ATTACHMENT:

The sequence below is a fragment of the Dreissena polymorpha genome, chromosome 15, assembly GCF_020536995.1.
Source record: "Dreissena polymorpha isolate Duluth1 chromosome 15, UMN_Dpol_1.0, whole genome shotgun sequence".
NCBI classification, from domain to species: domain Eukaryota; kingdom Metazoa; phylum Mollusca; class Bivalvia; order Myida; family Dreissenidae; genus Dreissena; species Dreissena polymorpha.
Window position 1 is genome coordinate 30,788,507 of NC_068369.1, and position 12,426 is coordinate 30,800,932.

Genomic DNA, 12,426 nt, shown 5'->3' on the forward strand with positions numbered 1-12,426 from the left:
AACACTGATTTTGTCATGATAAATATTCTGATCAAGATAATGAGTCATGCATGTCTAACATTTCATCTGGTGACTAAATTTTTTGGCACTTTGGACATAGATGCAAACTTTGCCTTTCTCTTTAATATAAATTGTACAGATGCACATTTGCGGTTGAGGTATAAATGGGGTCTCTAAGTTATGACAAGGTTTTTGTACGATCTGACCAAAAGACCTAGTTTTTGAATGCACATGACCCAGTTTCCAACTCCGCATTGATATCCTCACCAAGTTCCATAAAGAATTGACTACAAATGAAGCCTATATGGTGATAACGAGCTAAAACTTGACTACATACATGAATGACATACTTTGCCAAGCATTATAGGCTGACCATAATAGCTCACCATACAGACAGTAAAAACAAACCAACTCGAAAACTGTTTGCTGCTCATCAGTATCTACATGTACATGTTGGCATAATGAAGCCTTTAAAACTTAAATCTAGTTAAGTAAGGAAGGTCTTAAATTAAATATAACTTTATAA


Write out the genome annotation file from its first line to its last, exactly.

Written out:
The sequence below is a fragment of the Dreissena polymorpha genome, chromosome 15, assembly GCF_020536995.1.
Source record: "Dreissena polymorpha isolate Duluth1 chromosome 15, UMN_Dpol_1.0, whole genome shotgun sequence".
NCBI classification, from domain to species: domain Eukaryota; kingdom Metazoa; phylum Mollusca; class Bivalvia; order Myida; family Dreissenidae; genus Dreissena; species Dreissena polymorpha.
Window position 1 is genome coordinate 30,788,507 of NC_068369.1, and position 12,426 is coordinate 30,800,932.

Genomic DNA, 12,426 nt, shown 5'->3' on the forward strand with positions numbered 1-12,426 from the left:
AACACTGATTTTGTCATGATAAATATTCTGATCAAGATAATGAGTCATGCATGTCTAACATTTCATCTGGTGACTAAATTTTTTGGCACTTTGGACATAGATGCAAACTTTGCCTTTCTCTTTAATATAAATTGTACAGATGCACATTTGCGGTTGAGGTATAAATGGGGTCTCTAAGTTATGACAAGGTTTTTGTACGATCTGACCAAAAGACCTAGTTTTTGAATGCACATGACCCAGTTTCCAACTCCGCATTGATATCCTCACCAAGTTCCATAAAGAATTGACTACAAATGAAGCCTATATGGTGATAACGAGCTAAAACTTGACTACATACATGAATGACATACTTTGCCAAGCATTATAGGCTGACCATAATAGCTCACCATACAGACAGTAAAAACAAACCAACTCGAAAACTGTTTGCTGCTCATCAGTATCTACATGTACATGTTGGCATAATGAAGCCTTTAAAACTTAAATCTAGTTAAGTAAGGAAGGTCTTAAATTAAATATAACTTTATAA